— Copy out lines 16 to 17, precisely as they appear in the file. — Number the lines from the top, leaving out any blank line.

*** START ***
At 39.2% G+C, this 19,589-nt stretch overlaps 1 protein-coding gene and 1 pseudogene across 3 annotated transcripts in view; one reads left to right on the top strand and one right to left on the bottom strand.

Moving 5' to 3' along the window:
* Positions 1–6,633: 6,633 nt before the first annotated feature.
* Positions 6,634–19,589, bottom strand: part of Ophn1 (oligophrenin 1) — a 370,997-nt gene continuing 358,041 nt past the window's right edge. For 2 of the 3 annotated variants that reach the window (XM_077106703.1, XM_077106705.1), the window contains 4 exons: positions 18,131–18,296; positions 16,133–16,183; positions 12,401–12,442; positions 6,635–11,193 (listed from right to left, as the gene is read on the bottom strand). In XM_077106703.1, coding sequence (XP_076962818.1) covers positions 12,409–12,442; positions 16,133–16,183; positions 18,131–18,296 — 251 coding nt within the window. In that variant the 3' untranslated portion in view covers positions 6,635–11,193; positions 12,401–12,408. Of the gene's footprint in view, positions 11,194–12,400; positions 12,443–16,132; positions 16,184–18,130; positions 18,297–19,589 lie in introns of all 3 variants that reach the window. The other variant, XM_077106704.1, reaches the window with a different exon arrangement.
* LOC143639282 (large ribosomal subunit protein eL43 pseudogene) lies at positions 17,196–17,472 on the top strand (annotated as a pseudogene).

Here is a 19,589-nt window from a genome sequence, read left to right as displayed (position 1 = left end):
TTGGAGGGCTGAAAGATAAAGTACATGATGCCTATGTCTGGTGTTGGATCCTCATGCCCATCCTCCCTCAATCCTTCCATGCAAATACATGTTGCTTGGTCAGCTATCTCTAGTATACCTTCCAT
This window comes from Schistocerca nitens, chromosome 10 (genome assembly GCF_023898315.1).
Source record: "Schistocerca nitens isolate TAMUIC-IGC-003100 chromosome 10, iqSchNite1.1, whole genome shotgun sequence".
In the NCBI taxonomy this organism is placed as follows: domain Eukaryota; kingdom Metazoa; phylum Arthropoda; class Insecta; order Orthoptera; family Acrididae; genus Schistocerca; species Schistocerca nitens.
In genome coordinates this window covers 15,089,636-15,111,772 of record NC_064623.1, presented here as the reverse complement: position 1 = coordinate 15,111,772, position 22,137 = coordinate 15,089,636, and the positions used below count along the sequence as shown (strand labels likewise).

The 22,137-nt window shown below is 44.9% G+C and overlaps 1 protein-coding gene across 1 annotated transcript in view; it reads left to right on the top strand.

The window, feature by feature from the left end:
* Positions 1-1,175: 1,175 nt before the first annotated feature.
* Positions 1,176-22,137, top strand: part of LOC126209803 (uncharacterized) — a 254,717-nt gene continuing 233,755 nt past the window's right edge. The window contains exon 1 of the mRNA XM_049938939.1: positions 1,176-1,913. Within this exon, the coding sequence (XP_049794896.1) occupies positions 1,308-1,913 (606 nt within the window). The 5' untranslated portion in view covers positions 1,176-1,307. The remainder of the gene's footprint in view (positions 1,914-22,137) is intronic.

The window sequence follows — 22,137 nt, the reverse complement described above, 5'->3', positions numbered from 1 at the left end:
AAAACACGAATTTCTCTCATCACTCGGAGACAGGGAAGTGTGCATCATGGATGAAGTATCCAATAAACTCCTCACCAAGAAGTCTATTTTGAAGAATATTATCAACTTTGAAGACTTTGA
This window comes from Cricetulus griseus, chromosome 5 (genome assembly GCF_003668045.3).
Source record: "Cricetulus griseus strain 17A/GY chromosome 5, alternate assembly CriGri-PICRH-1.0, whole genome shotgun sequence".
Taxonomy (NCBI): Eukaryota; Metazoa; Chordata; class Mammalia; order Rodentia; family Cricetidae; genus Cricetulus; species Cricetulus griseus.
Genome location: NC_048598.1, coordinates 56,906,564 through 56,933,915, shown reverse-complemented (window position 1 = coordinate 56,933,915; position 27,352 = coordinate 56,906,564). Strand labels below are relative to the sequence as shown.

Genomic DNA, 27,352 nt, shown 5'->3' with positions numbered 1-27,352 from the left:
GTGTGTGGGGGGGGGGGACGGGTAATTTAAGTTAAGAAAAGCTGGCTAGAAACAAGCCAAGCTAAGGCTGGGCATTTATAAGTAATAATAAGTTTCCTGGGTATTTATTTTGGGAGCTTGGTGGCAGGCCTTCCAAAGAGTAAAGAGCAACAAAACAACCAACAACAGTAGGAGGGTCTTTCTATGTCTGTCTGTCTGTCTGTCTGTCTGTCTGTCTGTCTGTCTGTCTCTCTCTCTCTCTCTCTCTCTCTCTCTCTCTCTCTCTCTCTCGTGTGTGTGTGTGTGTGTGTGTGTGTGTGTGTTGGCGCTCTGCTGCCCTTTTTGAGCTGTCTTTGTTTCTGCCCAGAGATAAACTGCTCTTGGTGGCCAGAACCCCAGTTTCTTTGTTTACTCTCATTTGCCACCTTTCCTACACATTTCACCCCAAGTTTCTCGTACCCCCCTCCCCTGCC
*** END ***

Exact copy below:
The window sequence follows — 22,137 nt, the reverse complement described above, 5'->3', positions numbered from 1 at the left end:
AAAACACGAATTTCTCTCATCACTCGGAGACAGGGAAGTGTGCATCATGGATGAAGTATCCAATAAACTCCTCACCAAGAAGTCTATTTTGAAGAATATTATCAACTTTGAAGACTTTGA